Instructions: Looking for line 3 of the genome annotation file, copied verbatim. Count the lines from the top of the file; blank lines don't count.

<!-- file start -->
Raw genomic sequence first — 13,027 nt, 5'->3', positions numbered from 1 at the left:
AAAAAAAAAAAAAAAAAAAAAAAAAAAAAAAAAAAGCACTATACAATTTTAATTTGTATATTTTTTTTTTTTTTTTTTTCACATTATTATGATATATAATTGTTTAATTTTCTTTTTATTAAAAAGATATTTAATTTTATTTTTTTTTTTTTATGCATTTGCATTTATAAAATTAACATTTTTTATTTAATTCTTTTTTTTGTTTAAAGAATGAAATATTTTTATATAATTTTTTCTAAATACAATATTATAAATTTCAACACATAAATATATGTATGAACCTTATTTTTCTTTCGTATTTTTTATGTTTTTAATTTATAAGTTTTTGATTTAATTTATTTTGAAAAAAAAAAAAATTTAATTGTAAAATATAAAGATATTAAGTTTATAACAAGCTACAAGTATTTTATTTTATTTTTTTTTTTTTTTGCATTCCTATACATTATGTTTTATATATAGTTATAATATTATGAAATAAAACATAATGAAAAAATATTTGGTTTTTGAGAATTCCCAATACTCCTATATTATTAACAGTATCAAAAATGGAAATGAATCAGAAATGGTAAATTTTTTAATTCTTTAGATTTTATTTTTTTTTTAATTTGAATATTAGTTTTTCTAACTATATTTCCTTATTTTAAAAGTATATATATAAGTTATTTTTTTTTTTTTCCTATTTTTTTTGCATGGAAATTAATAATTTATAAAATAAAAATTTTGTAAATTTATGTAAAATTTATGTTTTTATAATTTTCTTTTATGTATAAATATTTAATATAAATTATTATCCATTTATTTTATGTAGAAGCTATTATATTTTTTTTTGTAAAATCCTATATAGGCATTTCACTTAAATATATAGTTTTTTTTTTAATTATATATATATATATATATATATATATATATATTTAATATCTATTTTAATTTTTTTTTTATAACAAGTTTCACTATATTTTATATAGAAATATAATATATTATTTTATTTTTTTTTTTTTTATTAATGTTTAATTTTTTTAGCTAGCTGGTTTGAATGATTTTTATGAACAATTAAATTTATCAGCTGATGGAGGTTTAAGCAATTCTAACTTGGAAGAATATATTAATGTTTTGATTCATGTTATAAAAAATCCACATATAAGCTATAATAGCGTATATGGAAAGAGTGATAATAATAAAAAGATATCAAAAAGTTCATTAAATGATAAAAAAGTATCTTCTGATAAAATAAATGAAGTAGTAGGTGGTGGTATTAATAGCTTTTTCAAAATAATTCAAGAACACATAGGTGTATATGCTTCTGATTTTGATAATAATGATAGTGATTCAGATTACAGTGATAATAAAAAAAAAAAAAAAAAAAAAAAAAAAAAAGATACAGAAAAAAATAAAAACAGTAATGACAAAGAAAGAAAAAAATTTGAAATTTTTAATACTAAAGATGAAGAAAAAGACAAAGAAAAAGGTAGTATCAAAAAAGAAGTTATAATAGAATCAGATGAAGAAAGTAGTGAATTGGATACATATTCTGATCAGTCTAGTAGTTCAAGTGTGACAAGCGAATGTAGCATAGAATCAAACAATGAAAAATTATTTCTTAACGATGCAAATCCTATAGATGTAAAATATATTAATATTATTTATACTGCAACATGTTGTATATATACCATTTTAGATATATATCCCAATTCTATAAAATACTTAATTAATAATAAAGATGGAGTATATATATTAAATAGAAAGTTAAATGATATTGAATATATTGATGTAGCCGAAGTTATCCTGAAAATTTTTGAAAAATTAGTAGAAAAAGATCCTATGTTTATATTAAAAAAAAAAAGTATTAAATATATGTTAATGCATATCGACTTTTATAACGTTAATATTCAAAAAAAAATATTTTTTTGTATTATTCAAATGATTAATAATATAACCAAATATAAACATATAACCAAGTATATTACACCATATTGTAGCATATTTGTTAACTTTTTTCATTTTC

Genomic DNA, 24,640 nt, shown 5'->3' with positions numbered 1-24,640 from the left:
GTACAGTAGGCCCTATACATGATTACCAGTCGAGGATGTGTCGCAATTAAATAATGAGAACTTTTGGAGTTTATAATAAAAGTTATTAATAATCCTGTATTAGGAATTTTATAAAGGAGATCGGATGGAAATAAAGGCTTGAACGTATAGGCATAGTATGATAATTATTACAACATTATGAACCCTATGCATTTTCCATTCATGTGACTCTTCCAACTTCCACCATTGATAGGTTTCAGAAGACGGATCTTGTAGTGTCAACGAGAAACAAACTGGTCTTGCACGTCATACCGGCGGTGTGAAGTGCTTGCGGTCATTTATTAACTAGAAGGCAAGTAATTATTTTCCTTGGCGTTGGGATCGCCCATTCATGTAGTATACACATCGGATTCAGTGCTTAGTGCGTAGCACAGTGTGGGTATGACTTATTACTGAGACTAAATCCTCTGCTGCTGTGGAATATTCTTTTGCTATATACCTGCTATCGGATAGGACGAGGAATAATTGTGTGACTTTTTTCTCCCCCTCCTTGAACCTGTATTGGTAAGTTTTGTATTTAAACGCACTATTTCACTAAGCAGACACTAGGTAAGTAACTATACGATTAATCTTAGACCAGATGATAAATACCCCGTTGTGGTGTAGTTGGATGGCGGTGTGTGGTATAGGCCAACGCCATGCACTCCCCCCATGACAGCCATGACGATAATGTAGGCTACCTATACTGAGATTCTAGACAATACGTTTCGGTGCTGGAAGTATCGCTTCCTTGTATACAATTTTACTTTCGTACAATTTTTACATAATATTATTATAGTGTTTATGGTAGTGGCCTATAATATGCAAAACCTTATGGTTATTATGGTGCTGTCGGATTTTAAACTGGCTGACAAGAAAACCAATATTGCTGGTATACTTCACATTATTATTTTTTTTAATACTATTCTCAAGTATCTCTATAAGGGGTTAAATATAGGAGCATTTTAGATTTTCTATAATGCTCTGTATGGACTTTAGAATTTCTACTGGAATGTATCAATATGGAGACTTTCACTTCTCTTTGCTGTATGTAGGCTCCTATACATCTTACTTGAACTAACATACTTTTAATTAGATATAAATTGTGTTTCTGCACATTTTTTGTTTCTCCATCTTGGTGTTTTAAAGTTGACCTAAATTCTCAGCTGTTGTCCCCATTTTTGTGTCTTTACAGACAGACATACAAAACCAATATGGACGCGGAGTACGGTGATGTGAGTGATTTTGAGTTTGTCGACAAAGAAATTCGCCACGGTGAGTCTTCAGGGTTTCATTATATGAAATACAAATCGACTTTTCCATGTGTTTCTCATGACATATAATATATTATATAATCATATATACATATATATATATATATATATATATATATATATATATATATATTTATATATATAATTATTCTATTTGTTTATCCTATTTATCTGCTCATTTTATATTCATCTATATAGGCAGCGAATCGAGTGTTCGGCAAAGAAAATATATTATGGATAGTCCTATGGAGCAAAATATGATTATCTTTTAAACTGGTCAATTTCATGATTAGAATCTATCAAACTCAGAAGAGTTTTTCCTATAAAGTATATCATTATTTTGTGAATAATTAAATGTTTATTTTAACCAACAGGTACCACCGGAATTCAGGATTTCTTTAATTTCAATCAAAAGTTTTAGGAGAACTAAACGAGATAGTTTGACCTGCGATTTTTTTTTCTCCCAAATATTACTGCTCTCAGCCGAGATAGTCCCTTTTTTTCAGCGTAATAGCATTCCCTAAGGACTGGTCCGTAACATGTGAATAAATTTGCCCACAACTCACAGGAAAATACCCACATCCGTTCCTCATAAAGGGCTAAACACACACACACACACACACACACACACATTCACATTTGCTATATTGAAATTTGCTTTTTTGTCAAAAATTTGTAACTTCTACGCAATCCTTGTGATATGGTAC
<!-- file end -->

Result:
Genomic DNA, 24,640 nt, shown 5'->3' with positions numbered 1-24,640 from the left: